The label thing is really up to you, since you’re the one who has to live with it, but if it were me, I’d probably go with either demisexual homoromantic (I’m assuming you identify as female since you mentioned gay being an option and you’re attracted to girls. Please forgive me if I read that incorrectly.) or demisexual demiromantic if you want to make the determination that you only experience romantic attraction once the strong bond is established. To me, saying you’re gay implies a straightforward homosexual orientation, and that could be misinterpreted, so I’d be wary in using that unless I actually identified as homosexual. Again, though, that’s just my opinion and is in no way the standard. 

35 notes

life-of-an-asexual:

i’m going to answer these two together, since they’re similar. i hope you don’t mind
first, i am so sorry you are feeling this way. it is a terrible awful feeling, to think you’re broken and wrong about your identity, and to feel like no one can understand you, and to not have your feelings taken seriously
it is a very difficult world to be asexual in. when we are bombarded by sexuality from when we’re very young, when we’re told that any notion of asexuality is abnormal
but you are not broken. you are not wrong. what you feel is valid, regardless of what others say. you are complete and whole exactly as you are. your worth is not dependent on feeling sexual attraction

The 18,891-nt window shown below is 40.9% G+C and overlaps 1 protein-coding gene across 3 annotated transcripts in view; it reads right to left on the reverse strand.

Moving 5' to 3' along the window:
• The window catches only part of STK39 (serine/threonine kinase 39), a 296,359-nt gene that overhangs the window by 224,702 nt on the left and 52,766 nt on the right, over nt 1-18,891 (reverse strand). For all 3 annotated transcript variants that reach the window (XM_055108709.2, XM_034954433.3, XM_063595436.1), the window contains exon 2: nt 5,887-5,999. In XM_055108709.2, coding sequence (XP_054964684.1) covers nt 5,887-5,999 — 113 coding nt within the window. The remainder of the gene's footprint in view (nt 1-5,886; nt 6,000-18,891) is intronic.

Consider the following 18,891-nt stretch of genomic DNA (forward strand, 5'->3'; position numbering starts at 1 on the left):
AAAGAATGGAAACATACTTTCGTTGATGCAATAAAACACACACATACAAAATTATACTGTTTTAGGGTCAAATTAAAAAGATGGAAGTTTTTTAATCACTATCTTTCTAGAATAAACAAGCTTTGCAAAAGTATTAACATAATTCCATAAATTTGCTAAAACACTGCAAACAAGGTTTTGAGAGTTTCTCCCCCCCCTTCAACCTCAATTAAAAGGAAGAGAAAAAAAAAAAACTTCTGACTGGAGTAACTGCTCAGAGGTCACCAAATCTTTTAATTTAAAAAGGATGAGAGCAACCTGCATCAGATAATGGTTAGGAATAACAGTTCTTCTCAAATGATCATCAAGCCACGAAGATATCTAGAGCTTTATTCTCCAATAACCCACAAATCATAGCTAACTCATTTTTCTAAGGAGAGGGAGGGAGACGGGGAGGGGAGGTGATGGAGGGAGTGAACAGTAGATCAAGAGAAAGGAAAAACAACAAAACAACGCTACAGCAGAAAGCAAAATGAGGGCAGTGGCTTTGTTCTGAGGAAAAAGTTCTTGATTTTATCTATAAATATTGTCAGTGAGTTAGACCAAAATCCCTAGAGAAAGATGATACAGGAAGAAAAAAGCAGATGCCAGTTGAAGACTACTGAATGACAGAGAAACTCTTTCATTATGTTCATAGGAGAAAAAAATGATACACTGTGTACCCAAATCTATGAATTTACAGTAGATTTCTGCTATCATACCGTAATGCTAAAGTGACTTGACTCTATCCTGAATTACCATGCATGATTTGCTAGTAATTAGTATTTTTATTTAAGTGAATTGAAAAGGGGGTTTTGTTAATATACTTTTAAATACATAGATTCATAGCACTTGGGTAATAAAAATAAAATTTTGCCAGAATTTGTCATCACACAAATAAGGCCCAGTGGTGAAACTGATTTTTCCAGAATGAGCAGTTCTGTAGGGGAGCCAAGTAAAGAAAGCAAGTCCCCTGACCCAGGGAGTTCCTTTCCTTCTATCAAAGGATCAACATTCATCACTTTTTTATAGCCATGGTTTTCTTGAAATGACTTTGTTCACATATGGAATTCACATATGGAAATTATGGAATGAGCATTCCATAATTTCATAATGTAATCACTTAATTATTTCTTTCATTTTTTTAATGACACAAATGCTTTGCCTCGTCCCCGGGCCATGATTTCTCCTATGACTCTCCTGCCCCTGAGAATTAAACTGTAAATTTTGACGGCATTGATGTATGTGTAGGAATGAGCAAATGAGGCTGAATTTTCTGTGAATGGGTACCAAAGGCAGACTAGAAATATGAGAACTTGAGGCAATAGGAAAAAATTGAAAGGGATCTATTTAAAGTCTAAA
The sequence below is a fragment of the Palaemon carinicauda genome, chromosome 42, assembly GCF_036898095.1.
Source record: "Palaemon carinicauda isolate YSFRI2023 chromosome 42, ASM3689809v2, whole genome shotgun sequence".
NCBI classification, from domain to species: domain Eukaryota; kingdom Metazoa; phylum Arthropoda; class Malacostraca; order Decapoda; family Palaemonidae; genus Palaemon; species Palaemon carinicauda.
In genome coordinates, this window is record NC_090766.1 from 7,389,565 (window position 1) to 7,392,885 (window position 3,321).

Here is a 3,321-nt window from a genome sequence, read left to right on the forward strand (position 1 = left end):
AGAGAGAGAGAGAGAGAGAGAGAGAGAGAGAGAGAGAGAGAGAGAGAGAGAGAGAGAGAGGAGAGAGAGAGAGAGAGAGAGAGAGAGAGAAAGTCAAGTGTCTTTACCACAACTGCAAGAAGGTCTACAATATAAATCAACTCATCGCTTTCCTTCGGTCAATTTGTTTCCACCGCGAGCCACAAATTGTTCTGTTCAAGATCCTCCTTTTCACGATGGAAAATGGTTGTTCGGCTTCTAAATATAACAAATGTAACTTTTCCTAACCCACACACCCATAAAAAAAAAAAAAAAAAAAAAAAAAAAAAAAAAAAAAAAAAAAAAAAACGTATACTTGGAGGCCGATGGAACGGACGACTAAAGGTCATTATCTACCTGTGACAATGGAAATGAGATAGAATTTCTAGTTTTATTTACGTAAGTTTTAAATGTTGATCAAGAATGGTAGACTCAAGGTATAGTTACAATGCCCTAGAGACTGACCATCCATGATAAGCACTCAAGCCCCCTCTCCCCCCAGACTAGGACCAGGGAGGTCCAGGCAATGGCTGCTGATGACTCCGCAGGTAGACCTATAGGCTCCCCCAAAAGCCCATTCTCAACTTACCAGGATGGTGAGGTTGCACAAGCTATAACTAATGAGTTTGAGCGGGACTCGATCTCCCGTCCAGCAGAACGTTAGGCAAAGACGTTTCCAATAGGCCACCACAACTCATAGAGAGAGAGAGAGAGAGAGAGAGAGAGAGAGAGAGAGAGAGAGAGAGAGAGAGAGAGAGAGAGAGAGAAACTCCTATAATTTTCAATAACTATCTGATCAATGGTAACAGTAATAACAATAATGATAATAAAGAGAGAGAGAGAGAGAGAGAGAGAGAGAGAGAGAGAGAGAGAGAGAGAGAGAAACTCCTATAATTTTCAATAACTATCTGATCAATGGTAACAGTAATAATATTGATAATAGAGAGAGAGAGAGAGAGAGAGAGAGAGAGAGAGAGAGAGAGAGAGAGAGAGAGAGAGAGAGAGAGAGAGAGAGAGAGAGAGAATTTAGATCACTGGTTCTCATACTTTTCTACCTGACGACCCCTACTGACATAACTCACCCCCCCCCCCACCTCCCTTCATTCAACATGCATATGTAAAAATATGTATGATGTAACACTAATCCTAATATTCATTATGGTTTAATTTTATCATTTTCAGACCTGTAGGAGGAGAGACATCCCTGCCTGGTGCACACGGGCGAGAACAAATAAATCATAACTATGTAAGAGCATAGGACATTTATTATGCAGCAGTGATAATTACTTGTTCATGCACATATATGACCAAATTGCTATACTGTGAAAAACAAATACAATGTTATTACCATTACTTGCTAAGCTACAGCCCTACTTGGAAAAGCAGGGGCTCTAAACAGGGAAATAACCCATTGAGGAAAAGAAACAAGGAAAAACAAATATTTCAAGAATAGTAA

unfortunately, there will always be people who will try to invalidate you, who will try to make you feel bad about yourself. and they’re assholes, but their words can still hurt, especially when they come from people we love
and of course, we’d all have it easier if we were straight. but we can’t change who we are or how we feel. we just have to do our best to love and accept ourselves as we are. and it’s hard. it’s hard to love yourself when the world tells you’re not worth loving
but you are. you deserve to be loved, you deserve to be happy, you deserve respect, you deserve to live your life feeling confident in your identity
and you’re not alone. even if it feels like it, even if it feels like there’s no one in the world who understands you. you know, over three thousand people follow this blog now. that’s three thousand people right here who feel just like you do, who share your pain, who have felt just as lost and isolated as you, myself included
and it will take time. it takes immeasurable strength and courage to accept yourself and to love yourself, when the world is made to work against you. i don’t have an easy answer for you; i wish i did
it will be long hard work to accept yourself, and there will be bad days, and you’ll want to give up a million times. and it’s fine, however long it takes you, because it’s a struggle. but the world is wrong, and anyone who tries to make you feel bad about yourself is wrong
and if you ever want to talk, we can do so privately off-anon. i am here, if ever need me. i wish you all the strength in the world
~Mod Q

life-of-an-asexual:

i’m going to answer these two together, since they’re similar. i hope you don’t mind

first, i am so sorry you are feeling this way. it is a terrible awful feeling, to think you’re broken and wrong about your identity, and to feel like no one can understand you, and to not have your feelings taken seriously